Currently, antitrust laws in Korea provides that the Prosecutor’s Office may only bring criminal charges for antitrust violations when the Korea Fair Trade Commission (the “KFTC”) issues a criminal complaint to the Prosecutor’s Office. However, the Prosecutor’s Office has been actively enforcing the antitrust laws, especially in hard-core cartel cases since the creation of a specialized antitrust division within the Prosecutor’s Office in 2015. Since then, the Prosecutor’s Office has been investigating major antitrust violations independently from the investigations conducted by the KFTC. Therefore, Korea’s National Assembly is considering an amendment to the MRFTA that would abolish the KFTC’s exclusive right to criminal referral with respect to certain violations of the MRFTA, including the hard-core cartel cases.
Keeping up with such a trend, the Prosecutor’s office devised antitrust-investigation guidelines (the “Guideline”) for criminal prosecution in cartel cases, which came into effect this year. The Guideline includes a criminal leniency program, which clarifies the discretion exercisable by the Prosecutor’s Office to grant exemption from or mitigate sentences for leniency applicants who cooperate with cartel investigations in good faith. It also lays down the rules for the leniency program, which would enable applicants to avoid compulsory search and seizure, among other things. Although the leniency program is similar to that of the KFTC, it also differs in certain aspects that the leniency program of the Prosecutor’s Office also applies to individual leniency applicants
The Prosecutor’s Office has further clarified its intent to more actively investigate violations of Korea’s antitrust laws and publicized the existence of its own criminal leniency program. Furthermore, it is understood that the Prosecutor’s Office is hoping to finalize a memorandum of understanding (“MOU”) with the Antitrust Division of the US Department of Justice (“US DOJ”) before the end of this year. While the exact details of the MOU between the US DOJ and the Prosecutor’s Office are unknown, it is likely to contain provisions on how two agencies would cooperate in certain cartel cases. Entering into such MOU suggests that the Prosecutor’s Office intends to more actively investigate the international cartel cases in the future.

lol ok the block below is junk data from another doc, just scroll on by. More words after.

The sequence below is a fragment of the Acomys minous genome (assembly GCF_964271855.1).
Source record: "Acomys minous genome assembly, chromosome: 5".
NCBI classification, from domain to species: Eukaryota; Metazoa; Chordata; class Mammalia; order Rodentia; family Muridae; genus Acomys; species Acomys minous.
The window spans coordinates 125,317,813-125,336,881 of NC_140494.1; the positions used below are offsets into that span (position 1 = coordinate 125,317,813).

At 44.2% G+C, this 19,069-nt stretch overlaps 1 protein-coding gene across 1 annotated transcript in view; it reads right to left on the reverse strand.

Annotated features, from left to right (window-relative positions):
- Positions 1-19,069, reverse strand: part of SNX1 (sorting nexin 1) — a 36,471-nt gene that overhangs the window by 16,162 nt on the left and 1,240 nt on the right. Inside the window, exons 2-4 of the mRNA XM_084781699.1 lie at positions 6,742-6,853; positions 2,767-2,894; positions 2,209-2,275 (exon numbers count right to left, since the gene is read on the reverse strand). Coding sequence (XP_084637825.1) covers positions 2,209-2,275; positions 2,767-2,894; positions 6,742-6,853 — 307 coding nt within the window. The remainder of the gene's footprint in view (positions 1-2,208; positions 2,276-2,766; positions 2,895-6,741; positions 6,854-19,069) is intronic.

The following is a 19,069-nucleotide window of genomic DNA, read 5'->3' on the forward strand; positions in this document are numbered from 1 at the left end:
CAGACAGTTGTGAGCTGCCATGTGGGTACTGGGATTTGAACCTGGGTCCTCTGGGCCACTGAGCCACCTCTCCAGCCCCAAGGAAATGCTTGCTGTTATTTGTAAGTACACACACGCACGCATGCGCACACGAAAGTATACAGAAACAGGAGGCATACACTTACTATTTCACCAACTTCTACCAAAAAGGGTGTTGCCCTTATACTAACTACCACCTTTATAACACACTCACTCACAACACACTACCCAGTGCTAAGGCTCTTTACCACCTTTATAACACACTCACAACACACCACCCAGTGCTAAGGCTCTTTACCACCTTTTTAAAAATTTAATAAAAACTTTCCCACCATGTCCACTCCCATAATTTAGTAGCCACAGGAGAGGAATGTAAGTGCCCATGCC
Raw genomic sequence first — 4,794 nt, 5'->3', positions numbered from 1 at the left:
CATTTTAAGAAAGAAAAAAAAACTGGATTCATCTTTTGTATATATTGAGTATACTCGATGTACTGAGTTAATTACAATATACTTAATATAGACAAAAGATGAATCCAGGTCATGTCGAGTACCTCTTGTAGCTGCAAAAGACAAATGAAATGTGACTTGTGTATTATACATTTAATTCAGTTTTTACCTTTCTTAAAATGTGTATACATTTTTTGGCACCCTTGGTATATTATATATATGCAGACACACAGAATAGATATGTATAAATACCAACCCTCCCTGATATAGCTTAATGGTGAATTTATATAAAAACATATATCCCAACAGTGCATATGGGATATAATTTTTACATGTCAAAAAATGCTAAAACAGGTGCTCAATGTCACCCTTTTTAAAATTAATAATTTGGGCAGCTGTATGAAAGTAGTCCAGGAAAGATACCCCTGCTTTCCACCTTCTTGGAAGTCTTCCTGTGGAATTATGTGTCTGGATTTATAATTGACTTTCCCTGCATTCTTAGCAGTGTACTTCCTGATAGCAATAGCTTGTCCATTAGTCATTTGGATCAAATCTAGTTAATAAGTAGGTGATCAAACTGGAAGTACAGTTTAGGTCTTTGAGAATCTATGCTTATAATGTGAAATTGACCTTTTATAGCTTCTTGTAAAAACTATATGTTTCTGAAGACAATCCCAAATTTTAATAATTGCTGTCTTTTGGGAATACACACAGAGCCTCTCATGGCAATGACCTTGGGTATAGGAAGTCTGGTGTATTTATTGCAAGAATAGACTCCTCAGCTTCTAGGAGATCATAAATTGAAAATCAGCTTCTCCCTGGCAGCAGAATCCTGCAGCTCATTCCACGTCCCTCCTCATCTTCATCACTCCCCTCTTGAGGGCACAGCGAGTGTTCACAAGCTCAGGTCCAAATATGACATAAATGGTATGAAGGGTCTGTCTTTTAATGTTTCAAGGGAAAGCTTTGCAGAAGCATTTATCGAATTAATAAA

It is therefore recommended, that companies doing business in Korea review their antitrust compliance policies as they pertain to Korea as well as seek advice from local Korean counsel on how the latest trends could impact their business.
At a recent ECCK meeting, Ji Chul-ho, the Vice Chairman of Korea's antitrust regulator- the KFTC, asserted that international companies doing business in Korea may face requests from the KFTC to review any international contracts or agreements they have with Korean companies. Ji said the KFTC expected to find instances of unfair contract clauses in international agreements including contracts from online based companies and pharmaceuticals suppliers.
This announcement brings back previous measures that the KFTC had used in the past to review suspected unfair international agreements and contracts as set out in the Korea Monopoly Regulation and Fair Trade Act, or the MRFTA. In the past, under the MRFTA, the KFTC reviewed international agreements and restricted the implementation of unfair contract clauses. The law was initially implemented to protect Korean companies against unfair contracts with foreign companies, but this practice has remained dormant for many years as Korean businesses saw it as preventing international technology transfers between foreign firms and local companies.